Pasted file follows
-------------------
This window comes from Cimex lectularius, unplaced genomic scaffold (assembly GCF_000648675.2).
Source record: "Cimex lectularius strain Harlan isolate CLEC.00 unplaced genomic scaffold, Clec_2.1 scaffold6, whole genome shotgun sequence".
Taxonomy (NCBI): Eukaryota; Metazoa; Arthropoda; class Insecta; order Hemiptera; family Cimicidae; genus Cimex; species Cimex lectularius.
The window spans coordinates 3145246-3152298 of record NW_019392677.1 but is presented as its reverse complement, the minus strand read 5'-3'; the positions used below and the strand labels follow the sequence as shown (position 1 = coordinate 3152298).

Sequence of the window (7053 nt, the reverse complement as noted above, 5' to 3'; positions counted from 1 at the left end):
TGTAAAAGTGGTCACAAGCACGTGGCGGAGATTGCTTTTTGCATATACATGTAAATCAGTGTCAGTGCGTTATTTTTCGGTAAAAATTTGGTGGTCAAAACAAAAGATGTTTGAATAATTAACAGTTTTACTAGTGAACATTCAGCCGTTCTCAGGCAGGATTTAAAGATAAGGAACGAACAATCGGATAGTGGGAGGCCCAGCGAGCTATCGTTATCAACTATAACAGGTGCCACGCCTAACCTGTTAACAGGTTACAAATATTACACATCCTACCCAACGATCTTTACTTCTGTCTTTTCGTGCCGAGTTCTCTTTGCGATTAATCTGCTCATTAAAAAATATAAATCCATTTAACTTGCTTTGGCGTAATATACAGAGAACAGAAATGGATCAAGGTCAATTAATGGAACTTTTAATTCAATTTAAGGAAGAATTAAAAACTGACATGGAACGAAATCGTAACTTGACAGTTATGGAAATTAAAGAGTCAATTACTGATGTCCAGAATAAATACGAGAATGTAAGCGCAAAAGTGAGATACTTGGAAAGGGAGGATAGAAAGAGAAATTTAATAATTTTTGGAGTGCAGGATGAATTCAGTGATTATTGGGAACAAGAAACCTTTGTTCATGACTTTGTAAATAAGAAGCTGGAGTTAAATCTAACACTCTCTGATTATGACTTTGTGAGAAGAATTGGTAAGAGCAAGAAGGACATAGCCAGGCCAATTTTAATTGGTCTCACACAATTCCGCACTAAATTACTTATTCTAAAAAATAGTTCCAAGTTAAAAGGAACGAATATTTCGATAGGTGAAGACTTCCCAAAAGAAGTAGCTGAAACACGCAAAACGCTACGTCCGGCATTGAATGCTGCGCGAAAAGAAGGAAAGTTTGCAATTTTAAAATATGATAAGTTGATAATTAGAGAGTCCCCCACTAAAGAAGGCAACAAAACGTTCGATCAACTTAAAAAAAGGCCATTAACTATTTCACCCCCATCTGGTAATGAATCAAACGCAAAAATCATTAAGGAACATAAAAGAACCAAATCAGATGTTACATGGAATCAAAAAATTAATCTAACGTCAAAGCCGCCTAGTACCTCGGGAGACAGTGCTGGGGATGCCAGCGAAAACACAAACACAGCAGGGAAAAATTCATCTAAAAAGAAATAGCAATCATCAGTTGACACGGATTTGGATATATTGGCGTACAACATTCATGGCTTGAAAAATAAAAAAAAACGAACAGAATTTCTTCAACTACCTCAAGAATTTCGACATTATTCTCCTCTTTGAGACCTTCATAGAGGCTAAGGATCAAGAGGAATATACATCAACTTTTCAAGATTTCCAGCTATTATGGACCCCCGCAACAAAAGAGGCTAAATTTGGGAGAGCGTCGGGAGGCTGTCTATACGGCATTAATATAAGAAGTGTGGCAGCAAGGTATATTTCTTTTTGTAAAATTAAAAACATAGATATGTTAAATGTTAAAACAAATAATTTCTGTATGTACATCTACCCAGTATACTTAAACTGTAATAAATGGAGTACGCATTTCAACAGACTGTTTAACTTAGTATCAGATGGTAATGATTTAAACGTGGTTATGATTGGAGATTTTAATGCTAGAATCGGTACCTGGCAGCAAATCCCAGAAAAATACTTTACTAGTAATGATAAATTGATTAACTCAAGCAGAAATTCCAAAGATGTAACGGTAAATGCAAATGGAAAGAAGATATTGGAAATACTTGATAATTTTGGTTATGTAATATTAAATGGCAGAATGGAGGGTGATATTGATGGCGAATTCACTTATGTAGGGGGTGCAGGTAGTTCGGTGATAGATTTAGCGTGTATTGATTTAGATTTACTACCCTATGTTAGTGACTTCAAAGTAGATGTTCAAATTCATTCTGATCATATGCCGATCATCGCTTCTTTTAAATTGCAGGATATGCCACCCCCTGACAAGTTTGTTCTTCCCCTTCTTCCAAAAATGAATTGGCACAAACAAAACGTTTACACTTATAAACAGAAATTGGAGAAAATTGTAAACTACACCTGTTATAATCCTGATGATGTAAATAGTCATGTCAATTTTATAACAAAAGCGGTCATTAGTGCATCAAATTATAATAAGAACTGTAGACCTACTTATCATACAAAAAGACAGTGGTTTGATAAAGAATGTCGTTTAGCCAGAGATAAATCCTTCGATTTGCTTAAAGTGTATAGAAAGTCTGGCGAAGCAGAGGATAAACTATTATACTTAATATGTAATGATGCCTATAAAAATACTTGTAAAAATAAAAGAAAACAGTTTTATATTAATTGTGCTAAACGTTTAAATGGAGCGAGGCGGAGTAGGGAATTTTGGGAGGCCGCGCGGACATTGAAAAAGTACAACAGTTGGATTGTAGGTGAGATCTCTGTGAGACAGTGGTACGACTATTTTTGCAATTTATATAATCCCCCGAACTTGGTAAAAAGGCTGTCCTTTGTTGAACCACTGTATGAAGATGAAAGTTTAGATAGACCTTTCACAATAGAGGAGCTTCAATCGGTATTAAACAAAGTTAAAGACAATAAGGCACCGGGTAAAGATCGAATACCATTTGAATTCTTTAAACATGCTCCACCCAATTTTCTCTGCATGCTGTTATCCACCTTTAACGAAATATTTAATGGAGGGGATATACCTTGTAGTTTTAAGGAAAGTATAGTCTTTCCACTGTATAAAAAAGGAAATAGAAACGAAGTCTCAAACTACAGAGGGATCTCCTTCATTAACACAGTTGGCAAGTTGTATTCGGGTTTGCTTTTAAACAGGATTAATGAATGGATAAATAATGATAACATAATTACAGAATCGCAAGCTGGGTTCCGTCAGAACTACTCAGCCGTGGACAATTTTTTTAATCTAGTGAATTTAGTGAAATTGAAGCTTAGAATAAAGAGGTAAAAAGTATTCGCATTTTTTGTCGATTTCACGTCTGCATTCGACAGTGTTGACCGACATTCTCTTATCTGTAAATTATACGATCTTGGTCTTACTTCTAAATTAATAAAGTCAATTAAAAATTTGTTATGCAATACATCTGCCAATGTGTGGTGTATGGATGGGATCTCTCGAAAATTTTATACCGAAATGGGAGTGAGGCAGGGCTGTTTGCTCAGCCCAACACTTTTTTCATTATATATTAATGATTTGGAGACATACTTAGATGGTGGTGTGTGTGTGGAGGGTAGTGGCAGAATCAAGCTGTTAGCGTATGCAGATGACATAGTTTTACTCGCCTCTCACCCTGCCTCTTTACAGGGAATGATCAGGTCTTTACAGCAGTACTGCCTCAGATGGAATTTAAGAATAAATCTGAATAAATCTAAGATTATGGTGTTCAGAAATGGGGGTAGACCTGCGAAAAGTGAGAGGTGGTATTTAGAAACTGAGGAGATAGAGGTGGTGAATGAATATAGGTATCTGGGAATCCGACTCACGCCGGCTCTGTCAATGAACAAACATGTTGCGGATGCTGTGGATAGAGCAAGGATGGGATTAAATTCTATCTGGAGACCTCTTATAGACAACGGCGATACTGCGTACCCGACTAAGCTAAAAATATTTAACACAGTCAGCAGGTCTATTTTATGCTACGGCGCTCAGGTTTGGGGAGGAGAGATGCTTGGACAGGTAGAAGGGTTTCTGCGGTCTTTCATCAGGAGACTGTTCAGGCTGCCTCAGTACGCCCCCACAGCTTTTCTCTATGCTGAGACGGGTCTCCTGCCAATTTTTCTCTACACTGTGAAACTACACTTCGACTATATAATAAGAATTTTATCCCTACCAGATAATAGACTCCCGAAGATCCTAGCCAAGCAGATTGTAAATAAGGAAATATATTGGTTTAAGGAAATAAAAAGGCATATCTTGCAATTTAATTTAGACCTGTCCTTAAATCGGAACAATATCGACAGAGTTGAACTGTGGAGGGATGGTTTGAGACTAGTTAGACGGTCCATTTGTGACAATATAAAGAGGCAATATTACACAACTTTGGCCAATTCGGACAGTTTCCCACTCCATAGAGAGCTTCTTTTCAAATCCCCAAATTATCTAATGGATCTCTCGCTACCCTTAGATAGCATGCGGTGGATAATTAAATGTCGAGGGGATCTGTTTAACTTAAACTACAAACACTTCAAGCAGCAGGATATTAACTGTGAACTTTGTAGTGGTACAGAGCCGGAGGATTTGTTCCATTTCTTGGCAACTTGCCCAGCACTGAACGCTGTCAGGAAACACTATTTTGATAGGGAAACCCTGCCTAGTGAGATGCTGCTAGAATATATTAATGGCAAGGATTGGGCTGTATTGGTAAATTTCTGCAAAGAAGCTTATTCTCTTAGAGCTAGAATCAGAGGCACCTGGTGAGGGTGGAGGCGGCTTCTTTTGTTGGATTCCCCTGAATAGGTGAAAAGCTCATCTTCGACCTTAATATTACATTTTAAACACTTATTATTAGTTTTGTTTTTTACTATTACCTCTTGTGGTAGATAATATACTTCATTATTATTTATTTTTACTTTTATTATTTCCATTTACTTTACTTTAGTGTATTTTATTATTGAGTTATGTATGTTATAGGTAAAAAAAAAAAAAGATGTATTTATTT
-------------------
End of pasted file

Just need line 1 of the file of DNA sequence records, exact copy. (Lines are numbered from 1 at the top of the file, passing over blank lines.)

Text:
This window comes from Cimex lectularius, unplaced genomic scaffold (assembly GCF_000648675.2).